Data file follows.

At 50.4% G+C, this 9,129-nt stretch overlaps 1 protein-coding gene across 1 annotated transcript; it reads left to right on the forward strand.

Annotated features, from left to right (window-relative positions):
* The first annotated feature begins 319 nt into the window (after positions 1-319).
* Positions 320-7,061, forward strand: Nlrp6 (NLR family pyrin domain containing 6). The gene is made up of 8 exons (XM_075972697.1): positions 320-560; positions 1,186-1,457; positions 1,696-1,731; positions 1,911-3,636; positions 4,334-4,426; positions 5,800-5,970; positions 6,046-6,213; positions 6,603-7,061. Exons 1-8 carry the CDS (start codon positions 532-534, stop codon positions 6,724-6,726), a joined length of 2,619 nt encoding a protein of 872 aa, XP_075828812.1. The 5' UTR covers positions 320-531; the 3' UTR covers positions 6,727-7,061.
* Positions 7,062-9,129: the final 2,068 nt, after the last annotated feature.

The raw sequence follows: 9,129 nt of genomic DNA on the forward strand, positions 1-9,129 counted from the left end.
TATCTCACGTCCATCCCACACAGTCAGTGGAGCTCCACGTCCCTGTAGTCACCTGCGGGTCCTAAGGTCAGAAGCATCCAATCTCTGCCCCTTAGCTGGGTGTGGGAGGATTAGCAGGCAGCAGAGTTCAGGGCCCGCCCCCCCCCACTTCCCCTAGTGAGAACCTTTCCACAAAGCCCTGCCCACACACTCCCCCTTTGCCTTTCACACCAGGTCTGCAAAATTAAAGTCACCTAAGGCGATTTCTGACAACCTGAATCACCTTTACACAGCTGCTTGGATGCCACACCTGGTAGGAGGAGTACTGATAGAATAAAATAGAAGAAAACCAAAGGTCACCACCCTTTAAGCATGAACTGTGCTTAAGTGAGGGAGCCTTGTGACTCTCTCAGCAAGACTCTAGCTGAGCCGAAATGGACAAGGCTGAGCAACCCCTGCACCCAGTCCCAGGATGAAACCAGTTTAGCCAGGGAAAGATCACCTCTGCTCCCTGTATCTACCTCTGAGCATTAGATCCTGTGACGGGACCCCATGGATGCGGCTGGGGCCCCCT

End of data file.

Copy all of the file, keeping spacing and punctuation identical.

At 50.4% G+C, this 9,129-nt stretch overlaps 1 protein-coding gene across 1 annotated transcript; it reads left to right on the forward strand.

Annotated features, from left to right (window-relative positions):
* The first annotated feature begins 319 nt into the window (after positions 1-319).
* Positions 320-7,061, forward strand: Nlrp6 (NLR family pyrin domain containing 6). The gene is made up of 8 exons (XM_075972697.1): positions 320-560; positions 1,186-1,457; positions 1,696-1,731; positions 1,911-3,636; positions 4,334-4,426; positions 5,800-5,970; positions 6,046-6,213; positions 6,603-7,061. Exons 1-8 carry the CDS (start codon positions 532-534, stop codon positions 6,724-6,726), a joined length of 2,619 nt encoding a protein of 872 aa, XP_075828812.1. The 5' UTR covers positions 320-531; the 3' UTR covers positions 6,727-7,061.
* Positions 7,062-9,129: the final 2,068 nt, after the last annotated feature.

The raw sequence follows: 9,129 nt of genomic DNA on the forward strand, positions 1-9,129 counted from the left end.
TATCTCACGTCCATCCCACACAGTCAGTGGAGCTCCACGTCCCTGTAGTCACCTGCGGGTCCTAAGGTCAGAAGCATCCAATCTCTGCCCCTTAGCTGGGTGTGGGAGGATTAGCAGGCAGCAGAGTTCAGGGCCCGCCCCCCCCCACTTCCCCTAGTGAGAACCTTTCCACAAAGCCCTGCCCACACACTCCCCCTTTGCCTTTCACACCAGGTCTGCAAAATTAAAGTCACCTAAGGCGATTTCTGACAACCTGAATCACCTTTACACAGCTGCTTGGATGCCACACCTGGTAGGAGGAGTACTGATAGAATAAAATAGAAGAAAACCAAAGGTCACCACCCTTTAAGCATGAACTGTGCTTAAGTGAGGGAGCCTTGTGACTCTCTCAGCAAGACTCTAGCTGAGCCGAAATGGACAAGGCTGAGCAACCCCTGCACCCAGTCCCAGGATGAAACCAGTTTAGCCAGGGAAAGATCACCTCTGCTCCCTGTATCTACCTCTGAGCATTAGATCCTGTGACGGGACCCCATGGATGCGGCTGGGGCCCCCT